Mariager Abbey was founded in 1430 on a hill overlooking the ferry across Mariager Fjord by the Bridgettines, the last monastic order to reach Denmark before the Reformation, on land acquired in the late 1420s from the dissolved Randers Abbey. Tradition has it that the abbey was founded by several noble families in Eastern Jutland. Sources disagree on whether the abbey was founded from Maribo Abbey or from the Bridgettine mother house, Vadstena Abbey in Sweden.
Papal permission for a double abbey was granted in 1446. Funds were short however and the abbey was still uncompleted in 1468 when King Christian I wrote to the pope asking for help in completing it. Christian I contributed himself by giving the Order the right of harbourage over the landing place next to Hobro Vig in 1449. Subsequent kings of Denmark -Hans, Christian I and Frederick I - all provided additional income through grants of rent rights over the next few decades. Further income came from noble families who followed the royal lead by giving farms and income properties to the abbey. At its high point the abbey owned farms, businesses, parts of towns and income from churches.
The abbey church rapidly became a pilgrimage site where people could come to receive absolution for their sins. It has been suggested that the source of this fame was because of relics deposited for the veneration of the faithful, perhaps something connected to Saint Bridget but to date no specific evidence of this has been located. The name 'Mariager' ('Maria's Field') was first used in 1446 when the pope officially recognized the establishment of the abbey. Nobles, merchants, and wealthy farmers began buying burial sites or building chapels, so they could be buried on the grounds. The monastery received properties and donations from people for services. The town of Mariager grew up around the monastery, which was influential in the region due to the many farms it owned.
The Gothic abbey church was completed about 1480 and was one of the largest churches in Denmark. It was 75 m long, 32 m wide and 25m high in the nave. The two side aisles were 15 m high. It was unusual because it had two choirs, the larger on the west for the nuns, and a smaller on the east for the monks.
The Bridgettines were the last monastic order to appear in Denmark. Consequently, Mariager Abbey existed for just over a hundred years before the majority of Danes rejected the institutions and customs of their long Catholic past. During the Reformation Mariager Abbey became crown property, in 1536, but was allowed to continue to operate until 1588, part of the time as a home for unmarried noble women. The church became a Lutheran parish church. The estates were sold or given away by the crown and the buildings fell into disrepair.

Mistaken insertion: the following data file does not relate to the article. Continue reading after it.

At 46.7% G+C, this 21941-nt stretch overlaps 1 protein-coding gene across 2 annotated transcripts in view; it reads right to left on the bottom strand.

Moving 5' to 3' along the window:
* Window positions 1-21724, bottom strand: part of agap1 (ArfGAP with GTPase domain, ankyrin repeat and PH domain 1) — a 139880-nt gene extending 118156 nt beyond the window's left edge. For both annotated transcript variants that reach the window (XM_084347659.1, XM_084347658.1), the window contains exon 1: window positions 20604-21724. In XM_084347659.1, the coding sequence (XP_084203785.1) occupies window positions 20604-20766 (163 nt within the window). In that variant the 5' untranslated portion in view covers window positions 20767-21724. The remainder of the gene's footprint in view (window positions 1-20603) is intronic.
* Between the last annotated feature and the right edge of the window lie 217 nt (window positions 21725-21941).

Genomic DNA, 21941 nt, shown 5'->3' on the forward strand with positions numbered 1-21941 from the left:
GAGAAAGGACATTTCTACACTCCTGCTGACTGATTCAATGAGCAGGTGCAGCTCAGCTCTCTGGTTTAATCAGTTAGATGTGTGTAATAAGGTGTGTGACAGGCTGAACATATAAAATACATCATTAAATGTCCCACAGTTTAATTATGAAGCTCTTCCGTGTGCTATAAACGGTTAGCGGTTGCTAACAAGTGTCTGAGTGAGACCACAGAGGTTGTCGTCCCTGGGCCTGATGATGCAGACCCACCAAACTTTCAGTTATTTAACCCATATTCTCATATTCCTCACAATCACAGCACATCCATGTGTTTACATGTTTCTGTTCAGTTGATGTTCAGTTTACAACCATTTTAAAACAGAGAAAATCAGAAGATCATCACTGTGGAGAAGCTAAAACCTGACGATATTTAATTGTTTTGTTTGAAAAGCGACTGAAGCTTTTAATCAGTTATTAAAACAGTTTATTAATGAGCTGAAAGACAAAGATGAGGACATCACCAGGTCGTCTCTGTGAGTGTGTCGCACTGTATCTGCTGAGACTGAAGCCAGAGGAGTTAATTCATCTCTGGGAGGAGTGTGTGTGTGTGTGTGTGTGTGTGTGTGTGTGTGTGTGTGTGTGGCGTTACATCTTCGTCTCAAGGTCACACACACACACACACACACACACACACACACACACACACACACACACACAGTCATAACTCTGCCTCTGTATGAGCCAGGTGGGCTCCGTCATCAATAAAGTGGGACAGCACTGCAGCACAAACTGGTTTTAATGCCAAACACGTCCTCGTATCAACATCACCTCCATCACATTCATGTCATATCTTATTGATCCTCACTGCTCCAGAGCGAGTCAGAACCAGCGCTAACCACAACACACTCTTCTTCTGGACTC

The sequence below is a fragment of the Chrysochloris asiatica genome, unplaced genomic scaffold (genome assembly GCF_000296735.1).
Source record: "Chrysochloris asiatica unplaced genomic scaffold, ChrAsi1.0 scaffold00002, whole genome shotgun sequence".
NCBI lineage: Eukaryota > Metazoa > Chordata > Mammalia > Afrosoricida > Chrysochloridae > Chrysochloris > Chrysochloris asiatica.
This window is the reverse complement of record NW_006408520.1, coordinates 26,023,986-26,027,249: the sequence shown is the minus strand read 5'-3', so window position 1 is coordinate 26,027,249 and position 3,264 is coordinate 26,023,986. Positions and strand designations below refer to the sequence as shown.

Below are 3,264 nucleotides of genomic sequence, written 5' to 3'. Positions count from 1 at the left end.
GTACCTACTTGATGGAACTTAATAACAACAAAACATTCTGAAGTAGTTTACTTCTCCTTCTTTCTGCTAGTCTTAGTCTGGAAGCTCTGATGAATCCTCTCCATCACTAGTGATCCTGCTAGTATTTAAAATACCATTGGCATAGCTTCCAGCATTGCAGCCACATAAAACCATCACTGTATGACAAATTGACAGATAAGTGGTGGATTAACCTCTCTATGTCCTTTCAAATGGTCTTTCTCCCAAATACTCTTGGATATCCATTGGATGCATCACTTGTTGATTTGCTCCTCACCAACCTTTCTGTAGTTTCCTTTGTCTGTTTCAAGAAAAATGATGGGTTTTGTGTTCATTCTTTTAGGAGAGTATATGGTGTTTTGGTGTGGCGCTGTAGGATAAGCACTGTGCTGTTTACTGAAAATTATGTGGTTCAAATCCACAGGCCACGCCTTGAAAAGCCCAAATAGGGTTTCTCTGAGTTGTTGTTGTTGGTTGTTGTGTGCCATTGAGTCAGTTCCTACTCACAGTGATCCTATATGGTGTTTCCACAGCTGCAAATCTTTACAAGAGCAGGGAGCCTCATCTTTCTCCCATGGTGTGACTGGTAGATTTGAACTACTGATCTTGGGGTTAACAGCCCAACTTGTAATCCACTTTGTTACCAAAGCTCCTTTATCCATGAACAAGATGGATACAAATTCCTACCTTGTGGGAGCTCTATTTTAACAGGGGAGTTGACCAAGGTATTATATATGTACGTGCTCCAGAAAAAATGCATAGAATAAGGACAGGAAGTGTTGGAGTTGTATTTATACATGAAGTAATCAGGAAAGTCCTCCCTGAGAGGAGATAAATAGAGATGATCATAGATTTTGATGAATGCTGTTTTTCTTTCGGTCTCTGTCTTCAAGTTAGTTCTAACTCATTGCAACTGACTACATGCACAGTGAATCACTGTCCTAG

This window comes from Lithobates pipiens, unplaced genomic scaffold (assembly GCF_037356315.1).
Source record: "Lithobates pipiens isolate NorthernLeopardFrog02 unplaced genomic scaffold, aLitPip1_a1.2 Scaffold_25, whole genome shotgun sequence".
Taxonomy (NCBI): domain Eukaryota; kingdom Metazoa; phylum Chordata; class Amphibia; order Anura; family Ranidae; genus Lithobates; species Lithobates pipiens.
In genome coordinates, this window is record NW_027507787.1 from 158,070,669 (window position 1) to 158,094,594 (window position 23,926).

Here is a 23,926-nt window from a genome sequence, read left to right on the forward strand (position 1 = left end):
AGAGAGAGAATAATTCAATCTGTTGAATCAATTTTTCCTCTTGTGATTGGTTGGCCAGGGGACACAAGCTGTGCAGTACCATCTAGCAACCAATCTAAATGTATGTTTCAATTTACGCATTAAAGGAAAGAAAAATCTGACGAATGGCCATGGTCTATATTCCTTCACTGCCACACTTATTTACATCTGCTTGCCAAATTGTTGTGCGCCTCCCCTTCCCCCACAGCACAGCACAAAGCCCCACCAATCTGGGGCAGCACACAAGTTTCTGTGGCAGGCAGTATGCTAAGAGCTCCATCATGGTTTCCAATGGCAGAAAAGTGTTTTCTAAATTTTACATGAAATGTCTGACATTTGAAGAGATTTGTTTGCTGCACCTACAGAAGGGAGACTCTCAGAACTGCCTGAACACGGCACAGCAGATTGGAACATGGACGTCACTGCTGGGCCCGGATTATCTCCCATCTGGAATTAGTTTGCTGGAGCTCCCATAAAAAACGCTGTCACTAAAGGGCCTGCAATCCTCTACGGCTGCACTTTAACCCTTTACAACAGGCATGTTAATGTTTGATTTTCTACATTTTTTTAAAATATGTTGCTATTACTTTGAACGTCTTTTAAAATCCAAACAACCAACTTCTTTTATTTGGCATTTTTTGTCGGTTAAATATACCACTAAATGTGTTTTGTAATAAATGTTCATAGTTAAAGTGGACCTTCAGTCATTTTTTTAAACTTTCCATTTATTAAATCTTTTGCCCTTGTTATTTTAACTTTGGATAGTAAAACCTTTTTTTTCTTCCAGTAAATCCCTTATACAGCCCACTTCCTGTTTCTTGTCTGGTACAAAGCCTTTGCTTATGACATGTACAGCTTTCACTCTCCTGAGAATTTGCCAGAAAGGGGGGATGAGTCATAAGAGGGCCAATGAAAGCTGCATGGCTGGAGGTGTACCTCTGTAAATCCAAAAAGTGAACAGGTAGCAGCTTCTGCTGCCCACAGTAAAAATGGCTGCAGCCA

In 1721-1722 and 1724 most of the dilapidated abbey buildings were demolished and the materials used for repairing homes and farm buildings. The north range was converted into a residence for the parish bailiff and then restored in the 1891. The influence of the town of Mariager was greatly reduced, and at one time only 400 people lived there.
In 1788 the former abbey church was partially demolished and the current building was constructed around the west choir. The resulting church was about one quarter of the size of the medieval church. The current church serves as a partial reminder of the magnificent buildings that once stood on the hill above the fjord.References:
The settlement of Trepucó is one of the largest on Menorca, covering an area of around 49,240 square metres. Today, only a small part of the site can still be seen, the two oldest buildings, the talaiots (1000-700 BCE). Other remains include parts of the wall, two square towers on the west wall, the taula enclosure and traces of dwellings from the post-Talayotic period (650-123 BCE).The taula enclosure is one of the biggest on the island, despite having been subjected to what, by today’s standards, would be considered clumsy restoration work. This is one of the sites excavated around 1930 by Margaret Murray, a British archaeologist who was a pioneer of scientific research on Prehistoric Menorca.
The houses are perfectly visible on the west side of the settlement, due to excavation work carried out several years ago. They are multi-lobed with a central patio area and several rooms arranged around the outside. Looking at the settlement, it is easy to see that there was a clear division between the communal area (between the large talaiot and the taula) and the domestic area.The houses near the smaller talaiot seem to have been abandoned at short notice, meaning that the archaeological dig uncovered exceptionally well-preserved domestic implements, now on display in the Museum of Menorca.The larger talayot and the taula stand at the centre of a star-shaped fortification built during the 18th century.